Ten years have now elapsed since the death of V. Gordon Childe, whose great achievement it was to relate the many disparate elements of European prehistory into a single coherent whole. These ten years have seen not only the sustained application of radiocarbon dating to the south-east European Neolithic (Quitta, 1967; Kohl and Quitta, 1966), but the publication of important stratigraphic sequences, especially that of the great tell at Karanovo in Bulgaria (Georgiev, 1961). Both these advances put in question one of the essential elements in Childe's structure for the chronology of Europe: the chronological equation between Troy I and the Vinča culture of Jugoslavia (Childe, 1929, 32; 1927; 1939).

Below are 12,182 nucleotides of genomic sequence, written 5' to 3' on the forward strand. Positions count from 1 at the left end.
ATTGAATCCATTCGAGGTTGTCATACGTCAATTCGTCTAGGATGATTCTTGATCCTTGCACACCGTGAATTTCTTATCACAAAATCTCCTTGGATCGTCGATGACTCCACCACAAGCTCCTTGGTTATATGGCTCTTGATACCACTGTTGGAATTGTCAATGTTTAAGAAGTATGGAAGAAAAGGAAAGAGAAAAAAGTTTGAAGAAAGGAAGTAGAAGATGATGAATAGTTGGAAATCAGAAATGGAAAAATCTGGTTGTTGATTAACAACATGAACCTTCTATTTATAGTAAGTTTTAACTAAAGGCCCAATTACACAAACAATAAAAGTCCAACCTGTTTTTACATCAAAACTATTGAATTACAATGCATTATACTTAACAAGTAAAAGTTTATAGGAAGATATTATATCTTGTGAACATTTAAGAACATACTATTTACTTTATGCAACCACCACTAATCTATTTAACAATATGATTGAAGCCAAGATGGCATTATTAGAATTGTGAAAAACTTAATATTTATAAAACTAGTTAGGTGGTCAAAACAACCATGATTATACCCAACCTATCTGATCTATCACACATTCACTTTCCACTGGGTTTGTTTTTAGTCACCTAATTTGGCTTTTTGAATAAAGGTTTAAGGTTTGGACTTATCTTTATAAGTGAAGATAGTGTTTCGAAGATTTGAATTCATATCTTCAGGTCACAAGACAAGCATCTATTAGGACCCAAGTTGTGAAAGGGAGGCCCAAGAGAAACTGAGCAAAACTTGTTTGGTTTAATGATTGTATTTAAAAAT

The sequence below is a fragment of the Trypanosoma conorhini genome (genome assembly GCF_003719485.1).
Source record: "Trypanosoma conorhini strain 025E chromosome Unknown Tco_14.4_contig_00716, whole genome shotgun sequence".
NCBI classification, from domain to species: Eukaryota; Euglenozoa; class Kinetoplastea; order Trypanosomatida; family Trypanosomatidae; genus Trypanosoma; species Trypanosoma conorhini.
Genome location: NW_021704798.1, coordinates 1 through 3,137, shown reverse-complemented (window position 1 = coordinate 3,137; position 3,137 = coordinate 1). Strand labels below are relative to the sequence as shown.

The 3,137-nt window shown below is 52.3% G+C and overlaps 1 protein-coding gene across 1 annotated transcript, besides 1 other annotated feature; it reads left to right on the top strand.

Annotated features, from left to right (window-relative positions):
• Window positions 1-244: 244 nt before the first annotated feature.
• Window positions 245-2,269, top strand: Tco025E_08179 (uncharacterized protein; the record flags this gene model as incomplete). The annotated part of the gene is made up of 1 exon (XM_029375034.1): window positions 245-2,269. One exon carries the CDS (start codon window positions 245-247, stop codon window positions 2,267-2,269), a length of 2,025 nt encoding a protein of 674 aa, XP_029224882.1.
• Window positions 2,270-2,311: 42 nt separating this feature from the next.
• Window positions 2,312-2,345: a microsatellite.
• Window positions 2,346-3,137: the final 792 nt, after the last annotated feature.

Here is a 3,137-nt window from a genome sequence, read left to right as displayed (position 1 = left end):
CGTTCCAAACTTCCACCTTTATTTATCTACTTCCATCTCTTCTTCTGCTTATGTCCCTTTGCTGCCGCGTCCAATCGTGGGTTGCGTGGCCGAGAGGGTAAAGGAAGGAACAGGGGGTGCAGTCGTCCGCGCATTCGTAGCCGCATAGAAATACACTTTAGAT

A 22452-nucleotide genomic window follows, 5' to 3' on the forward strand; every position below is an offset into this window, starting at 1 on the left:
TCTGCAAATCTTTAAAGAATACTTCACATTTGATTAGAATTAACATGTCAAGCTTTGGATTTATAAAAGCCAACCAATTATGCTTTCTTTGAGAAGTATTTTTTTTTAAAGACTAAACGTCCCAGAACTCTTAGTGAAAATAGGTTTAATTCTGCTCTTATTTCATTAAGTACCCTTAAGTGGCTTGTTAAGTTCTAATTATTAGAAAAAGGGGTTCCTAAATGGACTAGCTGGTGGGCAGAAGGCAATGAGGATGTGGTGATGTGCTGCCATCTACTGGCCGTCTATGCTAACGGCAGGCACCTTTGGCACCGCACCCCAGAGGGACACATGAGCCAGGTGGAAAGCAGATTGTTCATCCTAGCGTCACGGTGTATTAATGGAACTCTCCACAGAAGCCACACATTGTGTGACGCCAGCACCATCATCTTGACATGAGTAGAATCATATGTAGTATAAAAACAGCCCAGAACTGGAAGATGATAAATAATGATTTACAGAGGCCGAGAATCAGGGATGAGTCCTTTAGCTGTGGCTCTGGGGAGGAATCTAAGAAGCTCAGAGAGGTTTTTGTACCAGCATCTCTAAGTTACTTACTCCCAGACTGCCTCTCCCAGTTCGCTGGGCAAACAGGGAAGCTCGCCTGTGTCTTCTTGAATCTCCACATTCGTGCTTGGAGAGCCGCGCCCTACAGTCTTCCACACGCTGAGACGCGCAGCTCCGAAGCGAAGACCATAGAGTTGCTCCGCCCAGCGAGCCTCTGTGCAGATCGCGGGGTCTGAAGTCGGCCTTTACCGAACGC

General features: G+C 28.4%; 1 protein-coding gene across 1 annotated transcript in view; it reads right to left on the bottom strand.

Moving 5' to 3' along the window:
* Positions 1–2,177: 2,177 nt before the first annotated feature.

This is the cornerstone for the Neolithic and Early Bronze Age of much of Europe, and to remove it would cause widespread changes both in chronology and culture history.
The crucial importance of this point has been well expressed by Professor Clark (1938): ‘Thanks to the synchronisms established between Troy and Iberia and the western Mediterranean on the one hand, and central and northern Europe on the other, any important alterations in the absolute dating of the successive “cities” is bound to affect the dating of every culture in Europe of the period, much in the same way as fluctuations in the price of certain key commodities are felt in the exchanges of the whole world’. Today, of course, it is not so much the absolute dating of Troy which is in question, but the synchronisms with Europe: the effect, however, is the same.
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